Wayanad Tourist Places

Pookode Lake

This perennial fresh water lake, nestled among wooded hills, is the only one of its kind in Kerala. A fresh water aquarium with large variety of fish is an added attraction. Tourists can also avail of boating facilities, children’s park, and a shopping centre for handicrafts and spices.

Edakkal Caves

The two caves are located at a height of 1000 metre on Ambukutty Hill near Ambalavayal. The New Stone Age pictorial writings on the walls of these natural caves at Edakkal are evidence of the civilisation that existed in Wayanad in prehistoric times. The caves can be accessed only by a 1 km trekking trial from Edakkal.


Lakkidi is the gateway to Wayanad. It is situated 700 metre above mean sea level, at the crest of the Thamarassery Ghat pass. Luxuriant forests, lofty peaks, gurgling streams and a good number of monkeys on both sides give thrill to the journey up the winding roads to this hill station. The 12 kilometre long journey through ghat road with nine hairpin bends amidst thick forests is a challenging experience.


Rare species of birds can be sighted from the watch tower of this bird’s sanctuary. This place can be accessed only by trekking.

Kuruva Dweep (island)

The Kuruva island is a 950 acre of ever green forest lying on the tributaries of east flowing river Kabani. It is an ideal picnic spot, far away from the disturbance of city life. The island is uninhabited. Rare species of birds, orchids and herbs are found here.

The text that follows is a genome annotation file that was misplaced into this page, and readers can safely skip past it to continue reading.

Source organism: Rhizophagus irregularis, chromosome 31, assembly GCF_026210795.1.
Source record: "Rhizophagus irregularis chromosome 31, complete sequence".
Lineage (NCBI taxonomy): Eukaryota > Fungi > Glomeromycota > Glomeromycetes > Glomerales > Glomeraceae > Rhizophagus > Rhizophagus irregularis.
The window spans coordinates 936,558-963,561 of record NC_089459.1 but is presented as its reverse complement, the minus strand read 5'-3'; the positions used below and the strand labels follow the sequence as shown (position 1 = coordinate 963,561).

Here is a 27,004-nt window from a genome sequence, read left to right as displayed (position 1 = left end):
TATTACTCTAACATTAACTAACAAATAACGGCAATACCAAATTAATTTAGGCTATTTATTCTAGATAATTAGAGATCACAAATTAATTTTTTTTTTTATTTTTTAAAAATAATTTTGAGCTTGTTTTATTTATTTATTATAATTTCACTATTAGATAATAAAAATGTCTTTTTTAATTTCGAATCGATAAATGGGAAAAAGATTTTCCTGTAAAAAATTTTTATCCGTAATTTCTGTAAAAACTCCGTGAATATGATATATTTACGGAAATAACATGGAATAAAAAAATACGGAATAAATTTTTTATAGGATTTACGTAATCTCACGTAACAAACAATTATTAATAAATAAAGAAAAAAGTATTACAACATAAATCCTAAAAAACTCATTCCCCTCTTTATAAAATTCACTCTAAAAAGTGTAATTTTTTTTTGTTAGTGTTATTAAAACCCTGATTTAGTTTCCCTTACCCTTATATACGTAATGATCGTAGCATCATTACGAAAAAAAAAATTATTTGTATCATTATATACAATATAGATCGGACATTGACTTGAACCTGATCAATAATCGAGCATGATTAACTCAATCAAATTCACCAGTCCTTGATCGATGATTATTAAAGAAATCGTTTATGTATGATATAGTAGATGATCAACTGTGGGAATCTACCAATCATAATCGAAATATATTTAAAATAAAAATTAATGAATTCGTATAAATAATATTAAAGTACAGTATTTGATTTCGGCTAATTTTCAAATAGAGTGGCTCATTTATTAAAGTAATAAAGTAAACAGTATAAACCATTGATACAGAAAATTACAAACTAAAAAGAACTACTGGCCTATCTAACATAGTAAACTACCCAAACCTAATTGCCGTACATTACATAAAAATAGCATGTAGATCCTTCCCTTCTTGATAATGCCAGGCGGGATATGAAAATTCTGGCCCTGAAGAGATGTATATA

Pazhassi Tomb

King Pazhassi, known as the “lion of Kerala”, who organised guerrilla type warfare against British East India Company, was cremated in Mananthavady in 1805.

Thirunelli Temple

Thirunelli is situated north-east of Mananthavady under the Brahmagiri hills in the reserve forests. The Temple is a marvel of temple architecture. The shrine is shielded with 30 granite columns and the ground is paved with huge square pieces of granite. The crystal clear waters of the Papanasini river running downhill add to the enchantment of the place. Pakshipathalam, an interesting trekking centre, is 7 kms. away from the temple

Muthanga Wild Life Sanctuary

Thick forests covering an area of 345 sq. kms form the Muthanga Wild Life Sanctuary – the biggest aboad of wild animals in north Kerala. Elephant, spotted deer, bison, tiger, cheetah, wild bear, etc. are found in this sanctuary. The forest department has facilities for providing elephant rides to tourists. Muthanga, which is 16 kms east of Sulthan Bathery, is located very near to the Karnataka boarder.

Nagarhole Wild Life Sanctuary:

It extends over an area of 635 sq. kms. The park houses diverse species of plant and animal life. Elephants roam freely. Tigers are seen frequently. Various species of deer, monkeys, birds etc., are also found here.

Chembra Peak:

At 2100 metre above mean sea level, Chembra is the highest peak in Wayanad and is an ideal area for trekking. Climbing this peak is a challenging endeavour and would take a full day.

Soochippara Waterfall:

The waterfall at Soochippara near Meppadi is really a treasure of nature. The stretch of waterfalls ranging at places from 100 to 300 feet height is a treat to the eyes. The pool below provides for water rafting, swimming, bathing etc.